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A Sky News presenter has attracted criticism for appearing to belittle a 13-year-old Tetris record breaker during a live broadcast.
Last month, Oklahoma teenager Willis Gibson became an internet sensation after he was crowned the first known person to ‘beat’ the original Tetris game on the NES by reaching its true ‘kill screen’, wherein the game crashes.
Previously, it was believed that only AI could reach Tetris’s kill screen, but teenager Gibson managed it, and this week footage of his stunned reaction attracted mainstream coverage across the globe.
“It’s never been done by a human before,” said Vince Clemente, the president of the Classic Tetris World Championship. “It’s basically something that everyone thought was impossible until a couple of years ago.”
However, one broadcaster attracted more attention than others on Thursday, for how its presenter appeared to mock Gibson’s achievement.
51-year-old Sky News journalist Jayne Secker covered the Tetris story during a live broadcast on Thursday. At the end of the segment, Secker appeared to break from script, stating: “As a mother, I would just say step away from the screen, go outside, get some fresh air. Beating Tetris is not a life goal.”
Perhaps unsurprisingly, footage of the Sky News broadcast – captured by VGC’s Chris Scullion – attracted criticism from many high profile members of the video game industry on social media.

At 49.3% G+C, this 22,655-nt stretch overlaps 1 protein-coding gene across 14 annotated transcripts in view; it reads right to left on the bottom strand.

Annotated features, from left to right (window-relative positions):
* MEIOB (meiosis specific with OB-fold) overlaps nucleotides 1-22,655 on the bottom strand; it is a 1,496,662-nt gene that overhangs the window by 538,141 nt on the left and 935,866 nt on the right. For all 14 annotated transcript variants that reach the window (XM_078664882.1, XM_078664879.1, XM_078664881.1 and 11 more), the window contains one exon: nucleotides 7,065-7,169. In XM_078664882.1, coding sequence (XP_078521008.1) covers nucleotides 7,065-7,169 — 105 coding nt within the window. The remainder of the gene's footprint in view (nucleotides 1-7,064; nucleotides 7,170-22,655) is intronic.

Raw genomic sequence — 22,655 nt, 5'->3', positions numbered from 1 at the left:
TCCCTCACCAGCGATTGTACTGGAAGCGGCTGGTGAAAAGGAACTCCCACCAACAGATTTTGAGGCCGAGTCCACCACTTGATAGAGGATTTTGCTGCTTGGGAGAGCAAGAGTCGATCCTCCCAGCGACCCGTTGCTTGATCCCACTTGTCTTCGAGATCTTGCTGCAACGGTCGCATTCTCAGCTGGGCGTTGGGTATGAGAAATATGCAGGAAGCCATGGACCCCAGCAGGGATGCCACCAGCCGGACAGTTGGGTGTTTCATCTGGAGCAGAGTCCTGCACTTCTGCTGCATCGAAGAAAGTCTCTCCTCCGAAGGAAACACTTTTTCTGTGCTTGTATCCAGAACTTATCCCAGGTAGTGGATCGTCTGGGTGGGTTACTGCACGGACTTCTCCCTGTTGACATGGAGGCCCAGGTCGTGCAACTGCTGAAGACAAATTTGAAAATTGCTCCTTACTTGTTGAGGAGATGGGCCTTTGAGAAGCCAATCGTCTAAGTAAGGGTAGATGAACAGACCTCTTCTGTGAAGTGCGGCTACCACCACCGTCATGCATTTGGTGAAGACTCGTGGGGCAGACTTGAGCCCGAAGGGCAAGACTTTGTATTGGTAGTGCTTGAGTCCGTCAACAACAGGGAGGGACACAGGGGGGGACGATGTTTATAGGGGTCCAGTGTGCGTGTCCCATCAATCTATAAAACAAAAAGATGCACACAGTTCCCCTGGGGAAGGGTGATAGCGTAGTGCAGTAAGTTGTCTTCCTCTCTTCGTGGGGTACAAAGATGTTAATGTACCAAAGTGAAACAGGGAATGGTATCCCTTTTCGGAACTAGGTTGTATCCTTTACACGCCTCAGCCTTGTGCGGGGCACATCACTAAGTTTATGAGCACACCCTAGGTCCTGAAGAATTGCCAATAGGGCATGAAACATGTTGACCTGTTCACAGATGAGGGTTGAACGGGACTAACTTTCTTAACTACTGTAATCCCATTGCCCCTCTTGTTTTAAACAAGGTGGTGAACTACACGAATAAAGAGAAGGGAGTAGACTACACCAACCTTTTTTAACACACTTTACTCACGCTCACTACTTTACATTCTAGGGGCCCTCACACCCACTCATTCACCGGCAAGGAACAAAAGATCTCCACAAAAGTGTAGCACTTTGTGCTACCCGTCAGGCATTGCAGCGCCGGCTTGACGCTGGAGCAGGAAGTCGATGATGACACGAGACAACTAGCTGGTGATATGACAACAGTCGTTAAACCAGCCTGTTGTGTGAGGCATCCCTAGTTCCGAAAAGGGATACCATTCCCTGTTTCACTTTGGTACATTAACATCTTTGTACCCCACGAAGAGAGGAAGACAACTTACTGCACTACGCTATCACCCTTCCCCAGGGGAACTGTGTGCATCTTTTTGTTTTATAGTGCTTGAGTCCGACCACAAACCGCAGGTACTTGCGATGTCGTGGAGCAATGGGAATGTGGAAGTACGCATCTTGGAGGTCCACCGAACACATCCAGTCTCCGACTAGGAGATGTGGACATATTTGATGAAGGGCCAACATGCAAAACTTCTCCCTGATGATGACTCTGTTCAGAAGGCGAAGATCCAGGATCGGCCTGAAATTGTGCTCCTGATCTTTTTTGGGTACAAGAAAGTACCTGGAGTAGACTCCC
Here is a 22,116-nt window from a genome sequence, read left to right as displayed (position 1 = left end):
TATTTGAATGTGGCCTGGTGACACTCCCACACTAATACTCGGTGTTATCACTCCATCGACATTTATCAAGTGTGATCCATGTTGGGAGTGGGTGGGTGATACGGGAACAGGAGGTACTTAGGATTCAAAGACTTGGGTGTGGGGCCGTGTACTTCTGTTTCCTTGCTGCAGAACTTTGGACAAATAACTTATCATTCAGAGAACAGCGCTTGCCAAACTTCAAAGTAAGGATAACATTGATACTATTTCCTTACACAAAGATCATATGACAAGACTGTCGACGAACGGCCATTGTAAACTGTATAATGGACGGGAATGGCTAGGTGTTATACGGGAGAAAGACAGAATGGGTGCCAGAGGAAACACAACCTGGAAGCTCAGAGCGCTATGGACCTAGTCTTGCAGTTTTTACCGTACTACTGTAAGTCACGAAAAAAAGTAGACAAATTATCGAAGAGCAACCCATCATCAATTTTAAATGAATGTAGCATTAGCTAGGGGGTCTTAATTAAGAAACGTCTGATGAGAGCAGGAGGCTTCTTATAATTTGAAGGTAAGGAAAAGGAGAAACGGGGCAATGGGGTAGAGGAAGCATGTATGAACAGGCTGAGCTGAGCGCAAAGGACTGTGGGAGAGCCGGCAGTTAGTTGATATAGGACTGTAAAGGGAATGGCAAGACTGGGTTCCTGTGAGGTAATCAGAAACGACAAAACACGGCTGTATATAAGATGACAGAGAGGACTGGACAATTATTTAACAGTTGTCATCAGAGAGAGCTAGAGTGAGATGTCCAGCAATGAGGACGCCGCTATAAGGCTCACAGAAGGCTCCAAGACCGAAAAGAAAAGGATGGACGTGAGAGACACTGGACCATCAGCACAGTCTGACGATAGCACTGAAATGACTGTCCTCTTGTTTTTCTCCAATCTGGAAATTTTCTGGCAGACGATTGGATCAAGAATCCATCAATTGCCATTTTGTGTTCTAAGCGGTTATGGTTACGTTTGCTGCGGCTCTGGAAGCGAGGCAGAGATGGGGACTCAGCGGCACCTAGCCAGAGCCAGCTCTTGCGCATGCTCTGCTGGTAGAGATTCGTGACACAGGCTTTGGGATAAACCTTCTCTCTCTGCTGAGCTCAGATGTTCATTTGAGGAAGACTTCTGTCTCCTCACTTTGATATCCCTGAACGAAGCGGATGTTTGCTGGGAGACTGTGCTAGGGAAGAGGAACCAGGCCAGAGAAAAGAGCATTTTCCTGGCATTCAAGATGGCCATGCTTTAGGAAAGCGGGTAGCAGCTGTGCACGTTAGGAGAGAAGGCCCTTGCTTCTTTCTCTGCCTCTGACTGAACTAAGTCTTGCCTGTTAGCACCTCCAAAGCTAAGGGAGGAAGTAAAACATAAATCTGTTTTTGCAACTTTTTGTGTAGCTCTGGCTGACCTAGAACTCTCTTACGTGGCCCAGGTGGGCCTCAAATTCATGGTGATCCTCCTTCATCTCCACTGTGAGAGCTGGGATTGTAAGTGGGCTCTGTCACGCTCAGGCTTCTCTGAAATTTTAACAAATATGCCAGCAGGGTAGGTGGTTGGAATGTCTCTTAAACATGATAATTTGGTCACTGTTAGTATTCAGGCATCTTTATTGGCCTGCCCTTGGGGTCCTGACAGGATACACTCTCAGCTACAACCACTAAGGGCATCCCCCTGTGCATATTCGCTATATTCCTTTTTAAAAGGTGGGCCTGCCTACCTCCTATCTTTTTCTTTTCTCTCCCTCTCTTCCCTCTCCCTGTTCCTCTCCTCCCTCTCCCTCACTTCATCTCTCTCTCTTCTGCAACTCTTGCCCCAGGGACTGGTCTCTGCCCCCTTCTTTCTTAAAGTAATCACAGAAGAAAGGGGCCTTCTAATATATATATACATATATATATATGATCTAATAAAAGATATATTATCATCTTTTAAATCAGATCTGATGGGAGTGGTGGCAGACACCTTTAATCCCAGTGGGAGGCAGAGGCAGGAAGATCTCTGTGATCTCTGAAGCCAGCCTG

Bhavina Bharkhada, head of comms at the UK’s games industry trade body UKIE, wrote: “What’s bonkers about how this has been covered is if it was, say a child chess champion, we’d all be celebrating – they’d even be invited to Downing Street to play chess.”
Rare’s Becky Frost commented: “’Beating Tetris is not a life goal’ …yeah, for YOU, Sandra. How many world records had YOU set at 13 years old? What a small-minded, smug & horrible way to belittle this kid’s achievement. As A MoTheR I’d be super fucking proud. This took skill & determination, brilliant job!”
Sumo Digital community manager Jimmy Bowers wrote “As a Dad, I can safely tell you if Kit beat an unbeatable game and set a world record at 13 I’d be incredibly proud. That comment was so outdated and in such poor taste to basically punch down on a child I’m almost lost for words.”
Many users noted that Gibson’s own mother, a school teacher, had already commented publicly about her support for her Son’s competitive Tetris career.
“I’m actually OK with it,” she told the New York Times. “He does other things outside of playing Tetris, so it really wasn’t that terribly difficult to say OK. It was harder to find an old CRT TV than it was to say, ‘Yeah, we can do this for a little bit.’”